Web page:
The pandemic only served to give us a tailwind to grow even faster than we could ever have predicted. Whilst we had started to experiment with pop-ups and physical fit parties pre-lockdown, we were very quickly able to pivot to bring the best of these physical interactions to the virtual space. For example, we launched our program of virtual fit parties on Instagram and our virtual one-to-one fittings have been hugely popular since lockdown started and are now a permanent feature in our customer experience.
As we emerge from the Pandemic, I do believe that retail has permanently shifted. Industry experts predict that online shopping space has accelerated by 3-4 years in the space of 6 months. We truly believe customer behaviour has permanently shifted to online first, with physical being much more about social experiences, and our fit parties are great example of the new balance of virtual and physical.
How have you found the fundraising process, especially as a woman in the space?
Fundraising has been the steepest learning curve. As a first time entrepreneur nothing quite prepares you for the rollercoaster and strong emotional stomach needed to fight for what you’re passionate about no matter the timing or industry you operate in.
We aren’t in the tech space but in the consumer/retail space and I would say that being a fashion brand today is even tougher. Retail has had a major shock with the pandemic and that has made many investors nervous about the sector. Look what has happened to the likes of Topshop and House of Fraser. Never has it been harder to predict consumer behaviour which naturally spooks investors, so timing of raising money through a pandemic has been a major challenge for us.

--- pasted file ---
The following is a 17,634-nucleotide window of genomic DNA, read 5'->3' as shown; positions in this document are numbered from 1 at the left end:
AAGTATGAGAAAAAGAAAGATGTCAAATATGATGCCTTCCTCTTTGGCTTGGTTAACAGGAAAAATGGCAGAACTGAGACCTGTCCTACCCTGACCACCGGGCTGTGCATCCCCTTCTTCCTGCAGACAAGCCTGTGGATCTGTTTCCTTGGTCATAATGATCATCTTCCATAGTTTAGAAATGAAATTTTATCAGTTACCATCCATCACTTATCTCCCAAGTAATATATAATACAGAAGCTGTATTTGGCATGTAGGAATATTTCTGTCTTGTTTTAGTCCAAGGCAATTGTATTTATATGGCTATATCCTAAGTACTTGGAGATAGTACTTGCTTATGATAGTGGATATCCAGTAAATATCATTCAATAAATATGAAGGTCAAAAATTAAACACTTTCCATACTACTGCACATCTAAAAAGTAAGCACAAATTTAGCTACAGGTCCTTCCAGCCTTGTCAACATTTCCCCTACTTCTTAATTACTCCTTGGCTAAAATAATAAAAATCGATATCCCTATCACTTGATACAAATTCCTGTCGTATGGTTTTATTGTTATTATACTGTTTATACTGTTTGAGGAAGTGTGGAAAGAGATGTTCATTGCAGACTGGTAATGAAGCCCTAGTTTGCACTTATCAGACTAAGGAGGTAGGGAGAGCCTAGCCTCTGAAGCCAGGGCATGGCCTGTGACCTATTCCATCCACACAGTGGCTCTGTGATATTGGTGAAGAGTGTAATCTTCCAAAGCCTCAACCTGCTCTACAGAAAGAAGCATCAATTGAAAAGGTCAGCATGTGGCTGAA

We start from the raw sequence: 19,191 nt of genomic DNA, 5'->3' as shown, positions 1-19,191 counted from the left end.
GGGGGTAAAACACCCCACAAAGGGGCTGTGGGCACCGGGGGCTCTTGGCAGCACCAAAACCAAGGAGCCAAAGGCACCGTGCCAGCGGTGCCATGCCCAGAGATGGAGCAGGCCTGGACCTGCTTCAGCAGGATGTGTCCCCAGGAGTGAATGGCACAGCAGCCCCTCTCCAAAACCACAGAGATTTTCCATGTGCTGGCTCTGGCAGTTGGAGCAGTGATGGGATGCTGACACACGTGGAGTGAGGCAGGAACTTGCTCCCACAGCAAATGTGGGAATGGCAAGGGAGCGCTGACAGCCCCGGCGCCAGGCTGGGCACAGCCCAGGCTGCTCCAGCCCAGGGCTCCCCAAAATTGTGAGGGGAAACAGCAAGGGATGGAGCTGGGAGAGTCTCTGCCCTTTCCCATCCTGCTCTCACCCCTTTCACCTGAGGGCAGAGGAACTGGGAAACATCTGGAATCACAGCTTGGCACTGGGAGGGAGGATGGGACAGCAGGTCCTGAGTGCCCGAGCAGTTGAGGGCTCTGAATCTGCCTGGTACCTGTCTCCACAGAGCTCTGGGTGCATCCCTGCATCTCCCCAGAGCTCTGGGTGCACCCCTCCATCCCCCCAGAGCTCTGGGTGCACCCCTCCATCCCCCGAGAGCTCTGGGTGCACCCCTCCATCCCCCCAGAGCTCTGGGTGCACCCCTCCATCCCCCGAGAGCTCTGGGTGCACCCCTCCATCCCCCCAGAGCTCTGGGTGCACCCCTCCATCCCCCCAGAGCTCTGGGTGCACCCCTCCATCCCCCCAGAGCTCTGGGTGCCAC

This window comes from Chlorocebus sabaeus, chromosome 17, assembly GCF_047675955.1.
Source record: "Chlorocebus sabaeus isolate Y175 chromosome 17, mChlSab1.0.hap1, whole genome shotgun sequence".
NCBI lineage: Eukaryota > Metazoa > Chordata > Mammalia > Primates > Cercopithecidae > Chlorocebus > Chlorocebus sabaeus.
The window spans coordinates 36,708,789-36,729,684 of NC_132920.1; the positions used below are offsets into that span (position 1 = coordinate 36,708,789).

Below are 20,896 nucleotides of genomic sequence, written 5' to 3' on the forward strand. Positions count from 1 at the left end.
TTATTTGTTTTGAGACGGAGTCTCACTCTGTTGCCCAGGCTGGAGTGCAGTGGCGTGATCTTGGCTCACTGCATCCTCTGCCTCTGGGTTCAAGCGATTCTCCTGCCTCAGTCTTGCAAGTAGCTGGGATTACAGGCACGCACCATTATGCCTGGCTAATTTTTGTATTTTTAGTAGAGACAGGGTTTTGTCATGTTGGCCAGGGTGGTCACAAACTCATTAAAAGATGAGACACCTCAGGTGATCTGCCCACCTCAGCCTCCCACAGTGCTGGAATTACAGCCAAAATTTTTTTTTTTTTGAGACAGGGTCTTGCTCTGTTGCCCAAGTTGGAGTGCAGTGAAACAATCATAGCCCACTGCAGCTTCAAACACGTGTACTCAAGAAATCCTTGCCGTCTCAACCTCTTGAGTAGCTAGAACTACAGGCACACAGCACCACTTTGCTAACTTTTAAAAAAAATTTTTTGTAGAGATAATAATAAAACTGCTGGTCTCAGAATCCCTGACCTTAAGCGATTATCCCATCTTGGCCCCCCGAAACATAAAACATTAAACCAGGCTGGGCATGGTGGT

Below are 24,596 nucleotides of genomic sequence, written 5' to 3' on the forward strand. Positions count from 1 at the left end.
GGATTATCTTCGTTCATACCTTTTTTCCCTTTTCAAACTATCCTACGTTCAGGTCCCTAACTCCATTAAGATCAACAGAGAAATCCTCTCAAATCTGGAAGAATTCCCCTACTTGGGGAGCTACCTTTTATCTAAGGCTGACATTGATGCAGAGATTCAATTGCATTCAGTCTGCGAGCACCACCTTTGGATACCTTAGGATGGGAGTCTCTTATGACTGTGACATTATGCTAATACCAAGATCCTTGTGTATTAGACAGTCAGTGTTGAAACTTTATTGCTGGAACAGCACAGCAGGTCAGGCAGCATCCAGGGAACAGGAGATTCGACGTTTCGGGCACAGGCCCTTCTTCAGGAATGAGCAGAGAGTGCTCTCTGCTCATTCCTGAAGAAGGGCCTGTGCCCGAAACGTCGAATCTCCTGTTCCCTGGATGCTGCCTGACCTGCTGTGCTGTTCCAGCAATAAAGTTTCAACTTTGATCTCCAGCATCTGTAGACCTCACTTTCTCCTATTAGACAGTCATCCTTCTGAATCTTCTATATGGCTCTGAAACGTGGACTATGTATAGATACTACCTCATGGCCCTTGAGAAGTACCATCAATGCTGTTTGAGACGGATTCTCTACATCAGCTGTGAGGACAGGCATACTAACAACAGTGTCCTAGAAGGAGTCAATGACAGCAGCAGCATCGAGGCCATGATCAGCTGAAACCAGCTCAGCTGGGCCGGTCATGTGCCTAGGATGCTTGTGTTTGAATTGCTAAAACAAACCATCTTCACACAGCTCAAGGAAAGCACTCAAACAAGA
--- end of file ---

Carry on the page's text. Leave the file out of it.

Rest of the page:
Interestingly, I have been surprised by the lack of female investors, particularly for a female-founded business which you would expect to easily attract women investors as they would more easily identify with the problem we are trying to solve.
We have just completed a crowd fund round which despite it being more targeted at retail investors has still resulted in 80% of the 670 new investors being men. I would love to have more women on my Board and also on my cap table. For me that is a challenge I would to continuing trying to evolve for Nudea.
What tools and lifestyle changes have you found both have, and have not worked for you in your holistic health journey?
The pandemic with all the lockdowns and WFH has added a whole new dimension to stress and anxiety that never existed before. My best outlet has been taking regular walks and exercising to relieve stress and anxiety. I took up beekeeping and it has given me something entirely non-work related to escape to, also bees are absolutely fascinating. And, I’ve started to explore cognitive brain hypnotherapy to help with compartmentalising stress and anxiety.
What are Nudea’s goals for growth?